Great Plants for Northern Gardens: Day 20 — Balloon Flower

balloon flower

Bees also enjoy the blooms of balloon flower.

While many plants are regarded as perennials, there are some that are decidedly more “perennial” than others. Balloon flower (Platycodon grandiflorous) is one that is truly worthy of the designation. Once established, a clump of P. grandiflorous will return year after year, demanding nothing special,  tolerant of many sites and soils, and with no insect or disease problems. And on top of this notable resilience, balloon flower will reward you with a long summertime bloom of cheerful lavender/blue flowers.

The plant’s name comes from the blooms, which resemble hot air balloons that eventually burst open to reveal the lovely star-shaped flowers. This feature makes them a fun way for kids to be introduced to gardening—they love to pop them.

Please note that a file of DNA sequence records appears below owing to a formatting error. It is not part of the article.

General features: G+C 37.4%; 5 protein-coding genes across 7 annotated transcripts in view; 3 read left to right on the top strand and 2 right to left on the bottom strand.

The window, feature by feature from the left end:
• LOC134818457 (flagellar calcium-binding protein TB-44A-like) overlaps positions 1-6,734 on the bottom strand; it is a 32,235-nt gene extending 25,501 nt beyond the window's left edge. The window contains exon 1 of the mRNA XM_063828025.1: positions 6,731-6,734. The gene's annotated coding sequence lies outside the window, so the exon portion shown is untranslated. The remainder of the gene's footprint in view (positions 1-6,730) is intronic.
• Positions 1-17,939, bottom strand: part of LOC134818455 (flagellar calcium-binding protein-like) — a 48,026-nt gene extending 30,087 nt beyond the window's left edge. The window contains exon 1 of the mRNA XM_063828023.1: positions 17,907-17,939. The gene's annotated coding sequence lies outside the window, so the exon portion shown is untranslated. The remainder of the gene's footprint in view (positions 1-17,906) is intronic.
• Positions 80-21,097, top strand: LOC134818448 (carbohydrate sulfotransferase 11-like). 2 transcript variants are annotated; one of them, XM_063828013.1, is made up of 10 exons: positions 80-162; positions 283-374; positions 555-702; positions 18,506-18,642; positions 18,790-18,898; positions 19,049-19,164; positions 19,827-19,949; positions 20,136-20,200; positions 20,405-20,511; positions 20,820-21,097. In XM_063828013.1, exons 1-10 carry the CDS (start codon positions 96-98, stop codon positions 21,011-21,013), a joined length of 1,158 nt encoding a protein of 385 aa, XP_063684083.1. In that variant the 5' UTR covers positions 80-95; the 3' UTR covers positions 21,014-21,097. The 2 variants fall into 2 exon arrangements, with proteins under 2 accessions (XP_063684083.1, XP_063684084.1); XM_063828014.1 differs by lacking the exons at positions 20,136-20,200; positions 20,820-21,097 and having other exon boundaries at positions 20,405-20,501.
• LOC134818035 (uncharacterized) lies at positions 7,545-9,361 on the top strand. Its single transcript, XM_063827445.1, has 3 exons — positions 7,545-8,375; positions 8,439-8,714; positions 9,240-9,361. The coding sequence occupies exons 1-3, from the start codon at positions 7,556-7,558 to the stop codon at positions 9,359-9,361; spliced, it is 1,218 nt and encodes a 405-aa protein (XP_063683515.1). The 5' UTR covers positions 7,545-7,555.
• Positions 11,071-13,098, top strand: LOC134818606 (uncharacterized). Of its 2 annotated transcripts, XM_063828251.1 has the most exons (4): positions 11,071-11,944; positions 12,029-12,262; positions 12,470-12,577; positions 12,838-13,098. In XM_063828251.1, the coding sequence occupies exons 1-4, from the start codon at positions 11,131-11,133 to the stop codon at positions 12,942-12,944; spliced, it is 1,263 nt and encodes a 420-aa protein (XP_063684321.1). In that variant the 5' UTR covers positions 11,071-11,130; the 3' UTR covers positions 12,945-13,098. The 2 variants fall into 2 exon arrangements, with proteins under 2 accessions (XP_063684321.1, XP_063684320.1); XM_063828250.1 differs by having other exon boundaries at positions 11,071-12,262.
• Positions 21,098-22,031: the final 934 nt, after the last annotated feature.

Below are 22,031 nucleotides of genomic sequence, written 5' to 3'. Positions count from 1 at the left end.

Although they are said to prefer full sun, I have three groups of them in narrow beds along the sidewalk between my house and my neighbor’s, and with only two to three hours of daily direct sun each day they’ve thrived there for nearly 20 years. They are a little slow to emerge in the spring, but with a well established clump there’s little risk of forgetting where they are. Once they are flowering, regular deadheading of spent blooms greatly prolongs the bloom cycle.

The species P. grandiflorus with blue flowers and a height of 24 to 36 inches is taller than some of the pink or white cultivars.  Whichever variety you plant, I think balloon flower is one of the best choices for a cottage garden design. They’re a good height for the middle to the back of the border, they rarely flop over, they work well with many other plants, and their soft colors complement the cottage garden palette. Best of all—unlike some other cottage garden perennials—you won’t have to fuss over them or replace them every couple of years.

—Tom McKusick

FacebookTwitterGoogle+PinterestShare